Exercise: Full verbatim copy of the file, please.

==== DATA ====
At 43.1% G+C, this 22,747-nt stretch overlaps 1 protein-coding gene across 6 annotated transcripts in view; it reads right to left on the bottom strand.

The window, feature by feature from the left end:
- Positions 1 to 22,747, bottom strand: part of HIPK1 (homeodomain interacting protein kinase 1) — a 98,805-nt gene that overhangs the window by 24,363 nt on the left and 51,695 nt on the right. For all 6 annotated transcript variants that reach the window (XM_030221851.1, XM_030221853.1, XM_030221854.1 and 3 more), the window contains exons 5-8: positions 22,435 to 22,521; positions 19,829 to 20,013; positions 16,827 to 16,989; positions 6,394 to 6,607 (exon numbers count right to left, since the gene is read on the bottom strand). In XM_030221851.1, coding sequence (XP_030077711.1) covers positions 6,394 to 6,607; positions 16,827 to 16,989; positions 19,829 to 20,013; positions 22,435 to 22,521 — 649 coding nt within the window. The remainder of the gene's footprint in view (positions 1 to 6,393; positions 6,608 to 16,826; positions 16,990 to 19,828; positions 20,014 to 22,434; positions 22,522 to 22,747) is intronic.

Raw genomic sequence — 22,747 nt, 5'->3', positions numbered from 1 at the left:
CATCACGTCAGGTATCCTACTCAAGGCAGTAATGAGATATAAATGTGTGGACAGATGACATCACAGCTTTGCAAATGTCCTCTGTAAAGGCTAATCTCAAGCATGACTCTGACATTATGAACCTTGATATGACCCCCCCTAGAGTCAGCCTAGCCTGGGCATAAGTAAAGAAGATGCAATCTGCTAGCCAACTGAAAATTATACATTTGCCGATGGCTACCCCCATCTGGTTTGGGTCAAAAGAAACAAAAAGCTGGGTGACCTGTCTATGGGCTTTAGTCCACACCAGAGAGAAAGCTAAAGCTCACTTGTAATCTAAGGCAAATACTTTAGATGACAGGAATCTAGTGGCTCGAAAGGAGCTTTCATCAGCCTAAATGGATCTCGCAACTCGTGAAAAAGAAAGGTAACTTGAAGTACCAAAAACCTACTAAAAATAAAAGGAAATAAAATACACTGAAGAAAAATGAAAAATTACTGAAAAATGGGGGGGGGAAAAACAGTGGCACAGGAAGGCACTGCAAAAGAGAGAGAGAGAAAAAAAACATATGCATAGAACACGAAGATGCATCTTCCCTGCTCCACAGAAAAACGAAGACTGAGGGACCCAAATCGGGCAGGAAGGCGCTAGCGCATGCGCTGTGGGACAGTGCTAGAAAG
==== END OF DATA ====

At 43.1% G+C, this 22,747-nt stretch overlaps 1 protein-coding gene across 6 annotated transcripts in view; it reads right to left on the bottom strand.

The window, feature by feature from the left end:
- Positions 1 to 22,747, bottom strand: part of HIPK1 (homeodomain interacting protein kinase 1) — a 98,805-nt gene that overhangs the window by 24,363 nt on the left and 51,695 nt on the right. For all 6 annotated transcript variants that reach the window (XM_030221851.1, XM_030221853.1, XM_030221854.1 and 3 more), the window contains exons 5-8: positions 22,435 to 22,521; positions 19,829 to 20,013; positions 16,827 to 16,989; positions 6,394 to 6,607 (exon numbers count right to left, since the gene is read on the bottom strand). In XM_030221851.1, coding sequence (XP_030077711.1) covers positions 6,394 to 6,607; positions 16,827 to 16,989; positions 19,829 to 20,013; positions 22,435 to 22,521 — 649 coding nt within the window. The remainder of the gene's footprint in view (positions 1 to 6,393; positions 6,608 to 16,826; positions 16,990 to 19,828; positions 20,014 to 22,434; positions 22,522 to 22,747) is intronic.

Raw genomic sequence — 22,747 nt, 5'->3', positions numbered from 1 at the left:
CATCACGTCAGGTATCCTACTCAAGGCAGTAATGAGATATAAATGTGTGGACAGATGACATCACAGCTTTGCAAATGTCCTCTGTAAAGGCTAATCTCAAGCATGACTCTGACATTATGAACCTTGATATGACCCCCCCTAGAGTCAGCCTAGCCTGGGCATAAGTAAAGAAGATGCAATCTGCTAGCCAACTGAAAATTATACATTTGCCGATGGCTACCCCCATCTGGTTTGGGTCAAAAGAAACAAAAAGCTGGGTGACCTGTCTATGGGCTTTAGTCCACACCAGAGAGAAAGCTAAAGCTCACTTGTAATCTAAGGCAAATACTTTAGATGACAGGAATCTAGTGGCTCGAAAGGAGCTTTCATCAGCCTAAATGGATCTCGCAACTCGTGAAAAAGAAAGGTAACTTGAAGTACCAAAAACCTACTAAAAATAAAAGGAAATAAAATACACTGAAGAAAAATGAAAAATTACTGAAAAATGGGGGGGGGAAAAACAGTGGCACAGGAAGGCACTGCAAAAGAGAGAGAGAGAAAAAAAACATATGCATAGAACACGAAGATGCATCTTCCCTGCTCCACAGAAAAACGAAGACTGAGGGACCCAAATCGGGCAGGAAGGCGCTAGCGCATGCGCTGTGGGACAGTGCTAGAAAG